The culinary hot spots of Fredericton are a little limited. Lunar Rogue Pub may appear to be your normal pub with oversized appetizers and burgers, but it also features over 600 single malt whiskeys. Just a block away is Isaac’s Way, a cozy bistro emphasizing fresh and local ingredients. The inventive food comes with ambience: sales of the artwork on the walls goes toward supporting kids’ art camps.
We were lucky to hit the Highland Games Festival in Fredericton, celebrating the close ties between New Brunswick and its Celtic cousins. If you can't find the fair grounds, follow the kilts and the bagpipes. We spent a fair amount of time watching dudes heaving large rocks and flinging balls on chains across the lawn in the heat of the day, accompanied by a pipe parade and ceremony. If you visit on a weekend devoid of festival, a walk along the river greenway trail would be a good bet.
We’d planned to spend a night in St. Andrews, but missed out by booking late. (Again, we should know better, especially in this late July high season.) We found, instead, a place in St. George, where there are precious few food options. Happily the drive to St. Andrews is quick, so we ate there three times. We started with the traditional roadside lunch at The Clam Digger (fish and chips) and returned in the evening for a luscious view of the tide out in front of Niger Reef Tea House (highly recommended). We were back in the morning for a lovely breakfast at , where the homemade bread selections are plentiful and a view of the harbor from the back porch is charming. This is a busy little town that seems to be benefit from seasonal and expat residents.
St. Andrews is about a half hour drive from the US-Canada border crossing (St. Stephens NB and Calais ME). The St. Croix river divides the two countries here. We met up with friends from Maine who led us to a small park on Highway 127 overlooking the river and St. Croix Island, where French explorers including Samuel Champlain wintered in 1604-05, starting some of the first North American settlements. (This international historic site is administered by the U.S. National Park Service. ) We could even see the roof of our friends' house from here!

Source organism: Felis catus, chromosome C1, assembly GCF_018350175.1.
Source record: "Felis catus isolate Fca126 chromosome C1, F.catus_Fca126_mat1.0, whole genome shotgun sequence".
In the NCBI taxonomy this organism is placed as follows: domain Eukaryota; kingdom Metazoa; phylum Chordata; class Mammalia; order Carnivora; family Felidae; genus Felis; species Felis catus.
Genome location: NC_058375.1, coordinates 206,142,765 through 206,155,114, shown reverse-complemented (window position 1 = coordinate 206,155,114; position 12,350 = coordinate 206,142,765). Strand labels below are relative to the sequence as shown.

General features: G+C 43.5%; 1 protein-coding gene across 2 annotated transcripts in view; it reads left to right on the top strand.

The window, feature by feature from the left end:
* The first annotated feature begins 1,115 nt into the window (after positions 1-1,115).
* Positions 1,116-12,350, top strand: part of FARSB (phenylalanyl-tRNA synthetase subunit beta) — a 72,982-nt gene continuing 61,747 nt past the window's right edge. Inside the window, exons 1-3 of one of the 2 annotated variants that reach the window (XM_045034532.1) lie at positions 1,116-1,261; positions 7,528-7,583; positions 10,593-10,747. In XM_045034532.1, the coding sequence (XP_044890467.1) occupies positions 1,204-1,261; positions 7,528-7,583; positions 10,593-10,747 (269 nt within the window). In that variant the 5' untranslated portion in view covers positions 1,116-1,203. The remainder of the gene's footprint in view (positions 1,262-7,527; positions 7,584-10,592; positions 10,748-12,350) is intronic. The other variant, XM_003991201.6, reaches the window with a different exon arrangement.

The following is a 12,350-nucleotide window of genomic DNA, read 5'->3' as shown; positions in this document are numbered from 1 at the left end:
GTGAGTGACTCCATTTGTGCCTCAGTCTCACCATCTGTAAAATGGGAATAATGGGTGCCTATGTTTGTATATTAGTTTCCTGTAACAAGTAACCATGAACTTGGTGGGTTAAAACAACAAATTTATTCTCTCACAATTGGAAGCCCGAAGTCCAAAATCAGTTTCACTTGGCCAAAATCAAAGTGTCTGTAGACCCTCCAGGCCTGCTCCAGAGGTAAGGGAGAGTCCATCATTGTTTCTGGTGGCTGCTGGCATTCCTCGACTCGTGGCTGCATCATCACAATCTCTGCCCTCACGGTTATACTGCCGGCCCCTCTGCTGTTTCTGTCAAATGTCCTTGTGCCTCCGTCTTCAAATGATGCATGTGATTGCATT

After a visit to Grand Manan Island (see note below), we passed through Saint John, the largest city in New Brunswick. During an overnight stay, we ate Thai fusion food at Thandi, walked along the waterfront and watched some volleyball league play in front the restaurant area at Market Square, and visited the old city farmer’s market. Our welcome accommodations were at Mahogany Manor Bed and Breakfast, where we did some laundry, met some cheery Canadians at breakfast, and arranged to catch the ferry to Digby, Nova Scotia.
With more time, we would have definitely done some kayaking and more hiking, and scheduled a whale-watching trip from Grand Manan. We missed the Acadie area of New Brunswick entirely, but will catch that next time when, presumably, we’ll take the bridge over to Prince Edward Island, too.
We have more tips below, but when you plan your trip, check in with the New Brunswick tourism website for up-to-date tips and calendars of events.
Grand Manan Island The island deserves a post of its own, with its rich history, idiosyncratic islanders, fishing and shipping culture. Grand Manan is right at the entrance to Fundy bay. It’s also the jumping off point for world-renowned whale watching (some dozen varieties including humpback) and bird spotting (puffins in season). We spent two nights (and devoured two spectacular breakfasts) at SeaCup Inn, and wanted weeks if not months more. Our Grand Manan Island post will follow.
Other than the places mentioned above, we happened on many friendly faces and hospitable locales, where we stayed and where we ate. Some notables:
Fredericton Boyce Farmers Market This 60-year-old market is an entertaining center of social activity, artisan goods and, of course, fresh fish, local cheeses, and a good cup of coffee.
Octopus' Garden Cafe, Alma. Every now and then you may want something other than lobster. This Italian oriented restaurant fits the bill. Upbeat and friendly service from the Argentinian server to the chef who steps out to make sure everyone is happy.